29 December, 2006

Feminism and Media Representation of Gender-Selective Atrocities

Posted in Gender Issues, Iraq, Male Disposability, Reposts, War at 11:06 pm by Daran

(Originally posted at Creative Destruction. Here slightly edited.)

Look at this headline on Boston.com

Men in Iraqi police grab kidnap scores in raid

Notice how the perpetrators are gendered, but the victims are not. In fact there’s no mention of the victims’ sex anywhere on the first page. It’s not until you get to the second that you find out what happened:

The gunmen speedily weeded out the men from the women. The women were taken to a room and locked up, witnesses said. The men were pushed into the trucks and driven away. The kidnapped included employees and visitors to the agency, janitors, and PhDs, even a deputy general director of the agency. Some were blindfolded and tossed into the backs of pickup trucks, said witnesses.


There’s some small comfort to be drawn from the fact that – unusually for this kind of atrocity – many of the men were released alive. Some of them were tortured. Many others are still missing, probably among the dozens of bodies floating down the Tigris, with electric-drill holes in their skulls. What’s not unusual for this kind of atrocity is its gender-selectiveness. Almost all of the bodies being washed up in Iraq are male.

But you wouldn’t know that from the media. A day later, and the victims had been completely desexed.

These reports exemplify incidentalisation and displacement which, together with exclusion are the three strategies commonly used in the media to marginalise and conceal the gender-selective victimisation of men.

Feminists make the opposite complaint. According to them it’s violence against women, which is marginalised and concealed in the Media. For example, Echidne of the Snakes complains about the media coverage of the Amish School Shooting.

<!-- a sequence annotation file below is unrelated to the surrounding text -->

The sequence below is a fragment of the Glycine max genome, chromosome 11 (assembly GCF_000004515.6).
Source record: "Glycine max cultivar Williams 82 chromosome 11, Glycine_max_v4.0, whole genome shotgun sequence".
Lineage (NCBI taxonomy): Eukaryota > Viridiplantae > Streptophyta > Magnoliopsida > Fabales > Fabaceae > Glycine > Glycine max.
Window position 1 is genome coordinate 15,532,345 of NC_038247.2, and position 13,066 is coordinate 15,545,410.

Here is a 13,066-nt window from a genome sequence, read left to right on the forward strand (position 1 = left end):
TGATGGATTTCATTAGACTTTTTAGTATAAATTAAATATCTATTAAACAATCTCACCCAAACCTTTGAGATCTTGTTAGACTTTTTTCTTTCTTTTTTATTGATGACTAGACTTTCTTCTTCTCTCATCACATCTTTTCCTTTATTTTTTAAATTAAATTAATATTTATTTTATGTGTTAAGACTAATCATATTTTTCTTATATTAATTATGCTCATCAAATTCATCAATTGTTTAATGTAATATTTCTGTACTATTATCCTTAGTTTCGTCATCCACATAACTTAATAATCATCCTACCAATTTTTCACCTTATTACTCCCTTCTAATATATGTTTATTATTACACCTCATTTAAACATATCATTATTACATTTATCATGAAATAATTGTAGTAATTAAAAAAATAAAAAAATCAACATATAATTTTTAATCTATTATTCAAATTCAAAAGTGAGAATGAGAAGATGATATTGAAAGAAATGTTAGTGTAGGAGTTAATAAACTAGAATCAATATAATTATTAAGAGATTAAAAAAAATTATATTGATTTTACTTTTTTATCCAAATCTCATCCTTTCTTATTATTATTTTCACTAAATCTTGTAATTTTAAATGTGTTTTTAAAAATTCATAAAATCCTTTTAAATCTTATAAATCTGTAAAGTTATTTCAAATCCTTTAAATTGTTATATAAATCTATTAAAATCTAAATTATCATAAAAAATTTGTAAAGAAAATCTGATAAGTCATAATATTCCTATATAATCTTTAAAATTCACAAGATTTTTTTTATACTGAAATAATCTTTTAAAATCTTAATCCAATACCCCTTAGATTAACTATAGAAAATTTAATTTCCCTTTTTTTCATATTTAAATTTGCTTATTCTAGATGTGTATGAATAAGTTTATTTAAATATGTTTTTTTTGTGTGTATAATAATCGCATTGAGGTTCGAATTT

And only a few days earlier another murderer selected smaller teenaged girls for his violence in another school. Yet this is something the radio news last night didn’t mention when discussing “school violence”. Indeed, the Air America news avoided a single mention of the victims’ gender.

That last sentence in particular caught my eye. What Echidne has just described in the vocabulary of the three strategies is displacement, and I have yet to see an example of it applied to female victims. Echidne’s remark motivated to me several weeks ago to examine the first hundred returns from Google News on the atrocity. Apart from some very early “news just in” bulletins when the victims’ gender wasn’t known, every single one of the reports identified them as female. Nor did I find any examples of incidentalisation (nor exclusion, but the nature of the crime made that strategy impossible). Echidne’s observation, while notable, seems to have been an isolated case.

And you need to read far down into the newspaper stories before you come across a one-sentence-aside about the hatred for girls these horrible acts clearly demonstrate.

Why this silence, this looking-aside? Why make loud comments about possible motives but not look at the obvious one: that these men hated girls? Is it because on some level the society accepts such a hatred, because if we start focusing on it we have to ask some mighty unpleasant questions?

I could ask the same questions of her. Why the silence about the gender-selective slaughter of males in Iraq, which she’s certainly aware of? Why haven’t any of the major feminist blogs as far as I can see done a post about the this kidnapping atrocity? If men had been locked in a room while scores or hundreds of women were kidnapped and tortured, the femisphere would have erupted.

The answer, of course is that gender-selective atrocities perpetrated against men don’t fit the feminist narrative. Girls being killed because they’re girls is evidence, in feminist eyes, of widespread societal misogyny. Women being spared because they’re women is because… err… Let’s talk about something else.

More about the mass kidnapping can be found here.

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